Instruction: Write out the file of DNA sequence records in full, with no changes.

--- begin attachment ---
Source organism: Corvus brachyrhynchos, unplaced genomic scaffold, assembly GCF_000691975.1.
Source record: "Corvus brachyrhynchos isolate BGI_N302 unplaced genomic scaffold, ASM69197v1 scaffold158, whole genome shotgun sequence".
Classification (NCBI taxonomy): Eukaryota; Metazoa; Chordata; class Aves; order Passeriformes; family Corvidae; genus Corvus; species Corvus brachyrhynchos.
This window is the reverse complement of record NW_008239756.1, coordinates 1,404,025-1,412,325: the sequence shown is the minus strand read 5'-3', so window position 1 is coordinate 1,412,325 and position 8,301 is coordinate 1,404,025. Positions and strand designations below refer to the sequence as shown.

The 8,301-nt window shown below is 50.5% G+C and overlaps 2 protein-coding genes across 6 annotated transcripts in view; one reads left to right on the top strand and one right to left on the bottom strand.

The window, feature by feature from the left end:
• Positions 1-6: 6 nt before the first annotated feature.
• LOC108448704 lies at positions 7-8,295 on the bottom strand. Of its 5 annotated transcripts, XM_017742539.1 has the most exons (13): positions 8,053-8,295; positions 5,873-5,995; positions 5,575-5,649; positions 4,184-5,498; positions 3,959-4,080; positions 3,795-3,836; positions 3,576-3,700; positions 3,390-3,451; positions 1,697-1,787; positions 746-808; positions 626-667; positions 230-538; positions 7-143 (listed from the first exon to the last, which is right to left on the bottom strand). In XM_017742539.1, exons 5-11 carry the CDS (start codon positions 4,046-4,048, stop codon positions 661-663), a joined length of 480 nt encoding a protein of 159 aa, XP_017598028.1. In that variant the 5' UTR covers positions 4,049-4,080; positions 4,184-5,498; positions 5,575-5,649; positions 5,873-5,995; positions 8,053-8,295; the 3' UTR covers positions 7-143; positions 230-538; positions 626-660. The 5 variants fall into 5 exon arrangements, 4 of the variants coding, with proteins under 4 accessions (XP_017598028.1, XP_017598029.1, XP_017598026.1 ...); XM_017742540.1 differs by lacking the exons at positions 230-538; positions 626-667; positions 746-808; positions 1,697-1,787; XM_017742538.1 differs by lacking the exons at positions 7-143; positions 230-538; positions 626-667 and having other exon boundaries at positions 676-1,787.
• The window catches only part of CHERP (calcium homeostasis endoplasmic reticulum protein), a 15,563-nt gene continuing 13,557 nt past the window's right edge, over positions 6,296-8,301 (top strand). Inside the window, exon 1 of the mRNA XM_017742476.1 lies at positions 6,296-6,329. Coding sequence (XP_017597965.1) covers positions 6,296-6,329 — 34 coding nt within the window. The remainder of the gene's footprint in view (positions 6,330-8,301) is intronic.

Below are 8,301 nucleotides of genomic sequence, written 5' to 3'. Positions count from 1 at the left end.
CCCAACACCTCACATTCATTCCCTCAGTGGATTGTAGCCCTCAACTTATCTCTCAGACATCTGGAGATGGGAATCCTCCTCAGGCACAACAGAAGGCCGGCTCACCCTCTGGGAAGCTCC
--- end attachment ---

Source organism: Corvus brachyrhynchos, unplaced genomic scaffold, assembly GCF_000691975.1.
Source record: "Corvus brachyrhynchos isolate BGI_N302 unplaced genomic scaffold, ASM69197v1 scaffold158, whole genome shotgun sequence".
Classification (NCBI taxonomy): Eukaryota; Metazoa; Chordata; class Aves; order Passeriformes; family Corvidae; genus Corvus; species Corvus brachyrhynchos.
This window is the reverse complement of record NW_008239756.1, coordinates 1,404,025-1,412,325: the sequence shown is the minus strand read 5'-3', so window position 1 is coordinate 1,412,325 and position 8,301 is coordinate 1,404,025. Positions and strand designations below refer to the sequence as shown.

The 8,301-nt window shown below is 50.5% G+C and overlaps 2 protein-coding genes across 6 annotated transcripts in view; one reads left to right on the top strand and one right to left on the bottom strand.

The window, feature by feature from the left end:
• Positions 1-6: 6 nt before the first annotated feature.
• LOC108448704 lies at positions 7-8,295 on the bottom strand. Of its 5 annotated transcripts, XM_017742539.1 has the most exons (13): positions 8,053-8,295; positions 5,873-5,995; positions 5,575-5,649; positions 4,184-5,498; positions 3,959-4,080; positions 3,795-3,836; positions 3,576-3,700; positions 3,390-3,451; positions 1,697-1,787; positions 746-808; positions 626-667; positions 230-538; positions 7-143 (listed from the first exon to the last, which is right to left on the bottom strand). In XM_017742539.1, exons 5-11 carry the CDS (start codon positions 4,046-4,048, stop codon positions 661-663), a joined length of 480 nt encoding a protein of 159 aa, XP_017598028.1. In that variant the 5' UTR covers positions 4,049-4,080; positions 4,184-5,498; positions 5,575-5,649; positions 5,873-5,995; positions 8,053-8,295; the 3' UTR covers positions 7-143; positions 230-538; positions 626-660. The 5 variants fall into 5 exon arrangements, 4 of the variants coding, with proteins under 4 accessions (XP_017598028.1, XP_017598029.1, XP_017598026.1 ...); XM_017742540.1 differs by lacking the exons at positions 230-538; positions 626-667; positions 746-808; positions 1,697-1,787; XM_017742538.1 differs by lacking the exons at positions 7-143; positions 230-538; positions 626-667 and having other exon boundaries at positions 676-1,787.
• The window catches only part of CHERP (calcium homeostasis endoplasmic reticulum protein), a 15,563-nt gene continuing 13,557 nt past the window's right edge, over positions 6,296-8,301 (top strand). Inside the window, exon 1 of the mRNA XM_017742476.1 lies at positions 6,296-6,329. Coding sequence (XP_017597965.1) covers positions 6,296-6,329 — 34 coding nt within the window. The remainder of the gene's footprint in view (positions 6,330-8,301) is intronic.

Below are 8,301 nucleotides of genomic sequence, written 5' to 3'. Positions count from 1 at the left end.
CCCAACACCTCACATTCATTCCCTCAGTGGATTGTAGCCCTCAACTTATCTCTCAGACATCTGGAGATGGGAATCCTCCTCAGGCACAACAGAAGGCCGGCTCACCCTCTGGGAAGCTCC